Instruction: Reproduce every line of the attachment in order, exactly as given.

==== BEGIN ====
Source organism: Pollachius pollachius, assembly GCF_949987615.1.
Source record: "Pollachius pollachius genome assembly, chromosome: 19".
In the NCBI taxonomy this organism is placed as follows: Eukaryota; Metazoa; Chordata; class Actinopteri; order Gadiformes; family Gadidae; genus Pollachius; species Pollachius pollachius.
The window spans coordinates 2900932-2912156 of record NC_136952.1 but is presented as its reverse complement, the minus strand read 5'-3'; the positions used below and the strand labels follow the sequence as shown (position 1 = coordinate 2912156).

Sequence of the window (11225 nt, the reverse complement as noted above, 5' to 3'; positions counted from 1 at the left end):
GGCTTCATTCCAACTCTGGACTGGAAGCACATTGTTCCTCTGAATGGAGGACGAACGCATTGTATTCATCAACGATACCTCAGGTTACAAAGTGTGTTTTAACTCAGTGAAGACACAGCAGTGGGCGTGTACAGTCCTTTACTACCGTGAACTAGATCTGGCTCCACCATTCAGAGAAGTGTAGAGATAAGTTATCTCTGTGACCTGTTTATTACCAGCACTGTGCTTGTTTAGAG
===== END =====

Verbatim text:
Source organism: Pollachius pollachius, assembly GCF_949987615.1.
Source record: "Pollachius pollachius genome assembly, chromosome: 19".
In the NCBI taxonomy this organism is placed as follows: Eukaryota; Metazoa; Chordata; class Actinopteri; order Gadiformes; family Gadidae; genus Pollachius; species Pollachius pollachius.
The window spans coordinates 2900932-2912156 of record NC_136952.1 but is presented as its reverse complement, the minus strand read 5'-3'; the positions used below and the strand labels follow the sequence as shown (position 1 = coordinate 2912156).

Sequence of the window (11225 nt, the reverse complement as noted above, 5' to 3'; positions counted from 1 at the left end):
GGCTTCATTCCAACTCTGGACTGGAAGCACATTGTTCCTCTGAATGGAGGACGAACGCATTGTATTCATCAACGATACCTCAGGTTACAAAGTGTGTTTTAACTCAGTGAAGACACAGCAGTGGGCGTGTACAGTCCTTTACTACCGTGAACTAGATCTGGCTCCACCATTCAGAGAAGTGTAGAGATAAGTTATCTCTGTGACCTGTTTATTACCAGCACTGTGCTTGTTTAGAG